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On 4/10/2020 at 3:58 PM, mrflynn03 said:

As for Toyota longevity, I've had 2. 

A 1996 Tacoma I sold in 2011 for Silverado down payment. Had 288,000 miles on it.

Still driving a 2004 Toyota Solara with 351,000 on it now. 

Just want to say I rolled over 400,000 miles on that Solara before I was forced to by a new car last summer.  

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7 hours ago, mrflynn03 said:

Just want to say I rolled over 400,000 miles on that Solara before I was forced to by a new car last summer.  

How did you put on 50,000 miles in 3 months?

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8 hours ago, mrflynn03 said:

Just want to say I rolled over 400,000 miles on that Solara before I was forced to by a new car last summer.  

Toyotas are great vehicles if you like reliability and fit and finish...

But I simply cannot believe how far they lag in convenience technology...I bought my wife a 2020 Tacoma and the cruise control is still on a little stalk under the wiper control? There's no "Auto" setting for headlights?

And their entertainment interface, Entune, is the worst I've ever seen. Thank God they finally went to Android Auto and Apple Carplay...

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1 hour ago, IUFLA said:

Toyotas are great vehicles if you like reliability and fit and finish...

But I simply cannot believe how far they lag in convenience technology...I bought my wife a 2020 Tacoma and the cruise control is still on a little stalk under the wiper control? There's no "Auto" setting for headlights?

And their entertainment interface, Entune, is the worst I've ever seen. Thank God they finally went to Android Auto and Apple Carplay...

I researched the Tacoma when I bought my truck in 2016. It was an old model back then. 

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11 hours ago, mrflynn03 said:

Just want to say I rolled over 400,000 miles on that Solara before I was forced to by a new car last summer.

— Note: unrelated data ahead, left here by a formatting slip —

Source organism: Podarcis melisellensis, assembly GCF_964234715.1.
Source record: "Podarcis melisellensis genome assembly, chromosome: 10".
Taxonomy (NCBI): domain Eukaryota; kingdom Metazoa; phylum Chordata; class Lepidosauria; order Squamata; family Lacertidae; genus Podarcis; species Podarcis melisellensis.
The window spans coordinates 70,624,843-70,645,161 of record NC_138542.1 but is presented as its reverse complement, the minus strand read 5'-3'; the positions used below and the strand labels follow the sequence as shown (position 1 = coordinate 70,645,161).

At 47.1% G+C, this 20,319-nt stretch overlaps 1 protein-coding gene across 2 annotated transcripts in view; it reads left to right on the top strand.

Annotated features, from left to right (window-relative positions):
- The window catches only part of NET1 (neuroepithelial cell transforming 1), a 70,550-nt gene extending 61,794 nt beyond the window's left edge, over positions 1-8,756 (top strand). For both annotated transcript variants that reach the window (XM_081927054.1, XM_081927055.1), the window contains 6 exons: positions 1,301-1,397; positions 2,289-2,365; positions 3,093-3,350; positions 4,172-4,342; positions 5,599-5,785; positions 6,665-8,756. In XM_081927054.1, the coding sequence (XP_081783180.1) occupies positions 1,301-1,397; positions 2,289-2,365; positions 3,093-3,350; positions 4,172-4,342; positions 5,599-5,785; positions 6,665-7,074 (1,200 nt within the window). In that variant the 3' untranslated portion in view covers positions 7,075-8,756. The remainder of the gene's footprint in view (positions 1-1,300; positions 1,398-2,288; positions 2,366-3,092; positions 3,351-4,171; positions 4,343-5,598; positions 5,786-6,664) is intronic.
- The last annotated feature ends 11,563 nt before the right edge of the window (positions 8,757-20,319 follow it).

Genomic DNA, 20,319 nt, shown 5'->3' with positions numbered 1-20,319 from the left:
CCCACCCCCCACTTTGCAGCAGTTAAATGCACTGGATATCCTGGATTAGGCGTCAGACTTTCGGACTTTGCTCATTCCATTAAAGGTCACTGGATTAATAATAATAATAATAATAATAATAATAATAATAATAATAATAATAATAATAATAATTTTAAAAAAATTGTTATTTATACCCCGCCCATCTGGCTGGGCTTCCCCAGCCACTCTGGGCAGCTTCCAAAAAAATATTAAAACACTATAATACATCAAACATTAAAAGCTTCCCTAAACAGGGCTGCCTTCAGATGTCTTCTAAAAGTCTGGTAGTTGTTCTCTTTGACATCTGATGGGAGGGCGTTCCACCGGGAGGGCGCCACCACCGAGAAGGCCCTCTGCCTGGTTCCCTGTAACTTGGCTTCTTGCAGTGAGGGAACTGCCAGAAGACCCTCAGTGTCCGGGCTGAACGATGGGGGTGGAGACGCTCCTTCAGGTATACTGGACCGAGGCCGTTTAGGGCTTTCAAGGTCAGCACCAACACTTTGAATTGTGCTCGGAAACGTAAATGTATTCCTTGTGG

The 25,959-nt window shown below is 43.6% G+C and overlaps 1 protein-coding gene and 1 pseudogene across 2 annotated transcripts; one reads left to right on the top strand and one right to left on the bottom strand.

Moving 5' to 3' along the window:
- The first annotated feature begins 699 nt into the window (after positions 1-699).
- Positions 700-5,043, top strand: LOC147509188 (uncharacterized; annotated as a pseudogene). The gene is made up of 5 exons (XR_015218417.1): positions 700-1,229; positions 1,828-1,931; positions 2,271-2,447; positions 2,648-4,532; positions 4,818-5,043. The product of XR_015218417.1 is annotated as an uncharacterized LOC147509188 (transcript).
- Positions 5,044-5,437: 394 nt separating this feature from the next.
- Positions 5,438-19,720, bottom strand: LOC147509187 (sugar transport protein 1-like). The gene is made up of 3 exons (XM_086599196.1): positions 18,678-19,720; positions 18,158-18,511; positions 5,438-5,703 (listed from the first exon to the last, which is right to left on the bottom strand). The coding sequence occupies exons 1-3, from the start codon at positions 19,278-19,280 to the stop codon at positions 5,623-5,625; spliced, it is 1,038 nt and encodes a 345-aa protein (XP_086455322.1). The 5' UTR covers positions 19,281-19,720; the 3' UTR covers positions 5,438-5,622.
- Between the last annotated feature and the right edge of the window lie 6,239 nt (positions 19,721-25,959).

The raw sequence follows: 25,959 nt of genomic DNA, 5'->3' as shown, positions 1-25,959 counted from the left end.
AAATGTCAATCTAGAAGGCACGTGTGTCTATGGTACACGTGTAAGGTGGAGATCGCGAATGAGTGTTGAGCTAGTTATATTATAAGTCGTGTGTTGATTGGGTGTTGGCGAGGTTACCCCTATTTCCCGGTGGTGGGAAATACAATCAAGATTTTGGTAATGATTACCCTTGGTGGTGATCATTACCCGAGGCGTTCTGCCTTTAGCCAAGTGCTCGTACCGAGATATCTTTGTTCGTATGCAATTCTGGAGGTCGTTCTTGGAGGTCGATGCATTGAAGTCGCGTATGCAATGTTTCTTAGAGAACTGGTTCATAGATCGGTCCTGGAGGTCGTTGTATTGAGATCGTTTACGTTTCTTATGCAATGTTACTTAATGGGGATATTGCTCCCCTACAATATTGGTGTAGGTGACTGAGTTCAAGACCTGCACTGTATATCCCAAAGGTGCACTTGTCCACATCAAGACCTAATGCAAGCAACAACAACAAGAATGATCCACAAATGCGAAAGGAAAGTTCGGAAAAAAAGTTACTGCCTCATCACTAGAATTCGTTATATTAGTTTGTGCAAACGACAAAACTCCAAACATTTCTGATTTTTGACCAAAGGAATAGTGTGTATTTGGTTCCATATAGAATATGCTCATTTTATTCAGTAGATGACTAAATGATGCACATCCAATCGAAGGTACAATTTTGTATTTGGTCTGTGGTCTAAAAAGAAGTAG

The magic of a typo and brevity. Original post should have been 381000 and I drove it until it hit 400,000.  My old commute was 150 miles a day.  

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13 hours ago, mrflynn03 said:

Just want to say I rolled over 400,000 miles on that Solara before I was forced to by a new car last summer.  

Now that is getting your money's worth.

I bought an 07 Chevy Blazer rebuild in 2012 with about 71,000 miles on it for $7,000.  The guy worked at a big body shop in Ft. Wayne and rebuilt it for his wife who later died of cancer (lung cancer from the smell of it), but it was at least $4-5 thousand less than comparable 4WDs at the time.  We took the seat covers out and burned them and after 6 months, a thorough shampoo and a lot of Febreeze, the smell was gone.  Sold it in 2017 with 142,000 miles on it for $4500.  That was probably the cheapest 71,000 miles I ever got out of a vehicle.

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First day back to work, and I parked next to one of the new, mid-engine Corvettes...red, which isn't a favorite color, but it was super sharp...not as cool as a 63 split window coupe, but pretty awesome...

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On 1/25/2021 at 11:30 AM, NotIThatLives said:

That's pretty dismissive of the fact that roughly 60% of the worlds cobalt is coming from a very unstable Congo.  

I'm not sure but I hope these companies are helping these countries more than hurting.  

Do they ever? Exploration for profit seems to be a staple of the corporate playbook.